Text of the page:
This most recent holiday season in Cape Cod featured something extra-special: North Atlantic right whales.
Originally depleted by whaling, the remaining 500 North Atlantic right whales struggle to recover as they face threats from vessel strikes, entanglements in fishing gear, and habitat loss. WDC has worked to protect this species from these threats and was instrumental in the release of a regulation requiring vessels over 20 meters (65 feet) to slow to 10 knots (12 mph) in seasonal habitats of right whales. This means the regulation goes into effect at different times throughout the critical habitat areas which correlates with the whales’ migration pattern. In Cape Cod Bay this is between January 1 and May 15. So what happens when right whales show up before January 1st?
That’s exactly what happened last month, when sightings of North Atlantic right whales in Cape Cod Bay and south of Nantucket were cause for cheers – and alarms. While sightings of these critically endangered species are always welcome, the seasonal speed restrictions off Massachusetts do not go into effect until January 1st and even those do not cover all the areas in which whales were spotted.
Nature is unpredictable. That’s no secret. We can’t expect the right whales to wait until proper protection measures come into effect each year before these whales travel through these waters along their annual migration. Five separate sightings in Cape Cod Bay (December 22nd) and south of Nantucket (December 13th, 21st, 25th and 27th) were reported last month, causing concern for both boaters and this fragile species.
December sightings of NA right whales off Massachusetts. Image courtesy of NOAA’s Northeast Fisheries Science Center http://www.nefsc.noaa.gov/psb/surveys/
Large commercial ships generally keep to pre-determined shipping channels. In 2006, the traffic separation scheme (shipping lane) into Boston Harbor was specifically altered to decrease the likelihood of a collision with a right whale. But what about the ships who may take a different route, or Joe Boater who wants to take his friends for a joy ride around the islands? How do they get the message that multiple groups of endangered right whales have been feeding right off the coast?
A shift in the shipping lanes (dotted lines) was implemented in 2006 to reduce the risk of striking large whales off the coast of Massachusetts. The gray dots represent sightings of critically endangered North Atlantic right whales.
Image courtesy of the Stellwagen Bank National Marine Sanctuary
In order to make sure boaters were quickly notified to keep a close eye out for these early arriving and slowly moving mammals, NOAA established two Dynamic Management Areas (DMAs) to protect these friendly visitors throughout the month of December. Mariners were requested to route around the DMAs or voluntarily travel through them at 10 knots or less. However, the key word here is “voluntarily”. The question is, do boaters really take notice when a month-long suggestion is made? And while seasonal management actions replaced the Cape Cod DMA on January 1st, the area south of Nantucket is not part of a seasonally managed regulatory restriction and this DMA is only active through January 10th. What happens when our flippered friends visit Nantucket for the Martin Luther King holiday weekend?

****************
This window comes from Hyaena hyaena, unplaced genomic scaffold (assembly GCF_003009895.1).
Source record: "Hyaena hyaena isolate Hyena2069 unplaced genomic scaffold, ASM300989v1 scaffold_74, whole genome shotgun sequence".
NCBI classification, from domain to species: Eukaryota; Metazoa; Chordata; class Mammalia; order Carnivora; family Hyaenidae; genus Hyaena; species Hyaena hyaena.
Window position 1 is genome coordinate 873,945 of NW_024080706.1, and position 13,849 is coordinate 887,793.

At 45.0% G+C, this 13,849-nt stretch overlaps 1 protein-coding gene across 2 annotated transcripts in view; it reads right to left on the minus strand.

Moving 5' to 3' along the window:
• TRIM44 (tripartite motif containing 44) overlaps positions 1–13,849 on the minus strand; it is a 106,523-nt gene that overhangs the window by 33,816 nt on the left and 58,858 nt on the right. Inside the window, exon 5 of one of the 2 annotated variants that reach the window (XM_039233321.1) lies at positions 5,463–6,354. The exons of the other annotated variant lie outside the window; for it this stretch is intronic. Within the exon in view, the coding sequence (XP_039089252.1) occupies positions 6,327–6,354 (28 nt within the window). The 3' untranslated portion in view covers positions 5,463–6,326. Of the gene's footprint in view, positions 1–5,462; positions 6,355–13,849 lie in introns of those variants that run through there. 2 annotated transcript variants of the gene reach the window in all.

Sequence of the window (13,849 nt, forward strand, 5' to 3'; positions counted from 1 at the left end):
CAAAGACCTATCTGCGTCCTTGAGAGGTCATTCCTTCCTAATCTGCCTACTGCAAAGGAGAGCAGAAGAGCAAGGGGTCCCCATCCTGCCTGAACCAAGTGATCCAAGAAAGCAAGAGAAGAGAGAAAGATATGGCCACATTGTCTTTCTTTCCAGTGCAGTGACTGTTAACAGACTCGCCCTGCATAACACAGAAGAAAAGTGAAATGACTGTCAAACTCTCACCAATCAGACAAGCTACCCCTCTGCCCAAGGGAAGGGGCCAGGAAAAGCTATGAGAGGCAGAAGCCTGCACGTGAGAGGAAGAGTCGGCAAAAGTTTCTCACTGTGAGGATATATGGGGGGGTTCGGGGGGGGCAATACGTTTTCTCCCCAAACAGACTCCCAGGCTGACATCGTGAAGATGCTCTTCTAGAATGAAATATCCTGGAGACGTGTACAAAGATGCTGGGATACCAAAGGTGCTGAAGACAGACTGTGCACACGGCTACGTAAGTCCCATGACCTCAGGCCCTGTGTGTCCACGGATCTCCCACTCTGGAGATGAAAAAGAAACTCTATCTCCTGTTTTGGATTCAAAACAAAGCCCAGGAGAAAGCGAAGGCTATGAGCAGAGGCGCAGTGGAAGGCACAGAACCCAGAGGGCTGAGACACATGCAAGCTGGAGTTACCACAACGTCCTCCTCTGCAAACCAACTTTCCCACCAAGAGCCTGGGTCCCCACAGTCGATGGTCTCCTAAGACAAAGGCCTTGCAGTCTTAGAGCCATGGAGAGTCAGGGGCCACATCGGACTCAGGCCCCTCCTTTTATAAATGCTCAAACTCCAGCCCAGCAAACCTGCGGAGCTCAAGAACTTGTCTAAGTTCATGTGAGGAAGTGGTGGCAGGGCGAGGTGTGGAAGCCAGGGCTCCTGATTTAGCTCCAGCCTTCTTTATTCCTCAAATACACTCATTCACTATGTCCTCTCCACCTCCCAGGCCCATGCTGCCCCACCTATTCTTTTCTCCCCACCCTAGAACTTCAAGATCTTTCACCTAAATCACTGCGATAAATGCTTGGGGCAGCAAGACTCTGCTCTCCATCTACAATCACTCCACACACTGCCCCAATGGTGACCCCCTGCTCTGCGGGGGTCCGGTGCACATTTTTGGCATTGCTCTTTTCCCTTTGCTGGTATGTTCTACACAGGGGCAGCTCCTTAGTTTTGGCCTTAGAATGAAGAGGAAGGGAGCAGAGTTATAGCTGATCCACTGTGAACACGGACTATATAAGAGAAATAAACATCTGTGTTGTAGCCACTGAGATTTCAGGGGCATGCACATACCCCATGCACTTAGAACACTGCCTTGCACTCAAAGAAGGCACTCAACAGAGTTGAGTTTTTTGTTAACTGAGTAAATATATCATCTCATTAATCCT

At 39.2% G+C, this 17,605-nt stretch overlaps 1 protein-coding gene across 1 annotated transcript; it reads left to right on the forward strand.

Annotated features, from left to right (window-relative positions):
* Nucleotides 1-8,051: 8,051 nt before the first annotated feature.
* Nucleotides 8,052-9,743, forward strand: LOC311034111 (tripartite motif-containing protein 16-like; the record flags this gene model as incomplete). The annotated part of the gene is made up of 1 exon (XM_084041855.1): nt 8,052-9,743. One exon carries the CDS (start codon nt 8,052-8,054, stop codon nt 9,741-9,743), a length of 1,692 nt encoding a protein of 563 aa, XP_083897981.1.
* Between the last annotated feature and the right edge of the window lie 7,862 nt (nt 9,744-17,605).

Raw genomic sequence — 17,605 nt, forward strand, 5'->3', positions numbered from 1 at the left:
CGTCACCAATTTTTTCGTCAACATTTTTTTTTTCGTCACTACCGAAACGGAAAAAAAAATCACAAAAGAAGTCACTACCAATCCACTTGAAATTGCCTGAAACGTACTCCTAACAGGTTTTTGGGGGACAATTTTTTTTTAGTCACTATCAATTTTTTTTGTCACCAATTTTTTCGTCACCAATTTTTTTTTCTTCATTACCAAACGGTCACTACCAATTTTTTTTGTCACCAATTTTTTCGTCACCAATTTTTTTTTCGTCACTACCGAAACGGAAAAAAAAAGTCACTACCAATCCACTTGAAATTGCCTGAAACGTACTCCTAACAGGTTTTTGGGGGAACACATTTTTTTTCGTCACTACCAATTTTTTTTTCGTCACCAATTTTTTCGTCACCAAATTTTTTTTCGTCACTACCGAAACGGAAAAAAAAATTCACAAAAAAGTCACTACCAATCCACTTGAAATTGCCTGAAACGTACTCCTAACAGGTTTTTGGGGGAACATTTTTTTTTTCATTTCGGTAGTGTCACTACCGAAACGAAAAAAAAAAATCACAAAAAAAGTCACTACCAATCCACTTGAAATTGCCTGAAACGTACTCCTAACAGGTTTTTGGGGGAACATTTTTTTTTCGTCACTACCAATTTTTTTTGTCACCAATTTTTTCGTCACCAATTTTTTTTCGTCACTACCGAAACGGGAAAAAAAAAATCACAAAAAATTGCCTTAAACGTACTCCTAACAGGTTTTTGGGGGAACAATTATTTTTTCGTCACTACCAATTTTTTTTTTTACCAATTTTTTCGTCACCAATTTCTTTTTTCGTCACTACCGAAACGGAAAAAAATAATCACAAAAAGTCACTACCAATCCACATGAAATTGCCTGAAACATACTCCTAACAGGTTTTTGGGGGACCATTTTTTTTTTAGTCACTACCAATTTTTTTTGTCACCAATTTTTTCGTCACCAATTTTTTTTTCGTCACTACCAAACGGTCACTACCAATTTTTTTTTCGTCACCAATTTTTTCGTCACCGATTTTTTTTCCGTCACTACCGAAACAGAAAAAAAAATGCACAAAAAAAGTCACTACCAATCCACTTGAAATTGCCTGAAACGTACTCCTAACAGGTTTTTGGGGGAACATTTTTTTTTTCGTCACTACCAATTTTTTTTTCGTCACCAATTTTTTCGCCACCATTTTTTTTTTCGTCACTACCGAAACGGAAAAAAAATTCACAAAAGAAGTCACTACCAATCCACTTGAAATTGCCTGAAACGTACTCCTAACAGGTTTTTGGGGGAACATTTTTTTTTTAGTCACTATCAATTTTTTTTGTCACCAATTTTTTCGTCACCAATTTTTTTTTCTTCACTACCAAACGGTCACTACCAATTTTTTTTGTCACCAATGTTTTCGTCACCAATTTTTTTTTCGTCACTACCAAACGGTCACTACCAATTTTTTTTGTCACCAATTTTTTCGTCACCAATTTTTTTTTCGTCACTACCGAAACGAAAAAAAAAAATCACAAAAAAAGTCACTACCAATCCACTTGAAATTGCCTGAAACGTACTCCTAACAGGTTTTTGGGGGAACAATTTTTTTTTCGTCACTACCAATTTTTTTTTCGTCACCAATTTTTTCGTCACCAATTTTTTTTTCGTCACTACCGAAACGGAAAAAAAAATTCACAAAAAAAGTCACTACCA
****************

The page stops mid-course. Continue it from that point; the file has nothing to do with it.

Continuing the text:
This fall, WDC partnered with NOAA and other conservation and research organizations to implement an outreach effort to alert boaters of the presence of right whales year round.
Through a new sign campaign, recreational and commercial boaters are being asked to report sightings of right whales as well as to slow down and maintain a safe distance. WDC has also initiated an additional postcard effort to reach out to boaters that may be visiting Cape Cod Bay, one of only three areas currently designated as Critical Habitat for this species.
This month, WDC will be attending the Atlantic Large Whale Take Reduction Team meeting. As a federally appointed member of this team, WDC is proposing additional measures to reduce the risk of entanglements. We are also anticipating 2015 will bring long awaited proposals to increase Critical Habitat for this species. With its conservation partners, WDC petitioned the federal government in 2009 to increase habitat protections. However, since no action was taken, WDC and its partners filed suit last April for unreasonable and unlawful delay in responding to our petition. As the result of an agreement reached in November, the National Marine Fisheries Service, the agency charged with protecting right whales, must designate additional areas by early 2016. We are hopeful they will listen to all of our concerns and takes steps to provide the protection so desperately needed for the North Atlantic right whale’s survival.
Stay Tuned: We will be bringing you more blogs on right whales, the unfolding regulations and impending threats all month!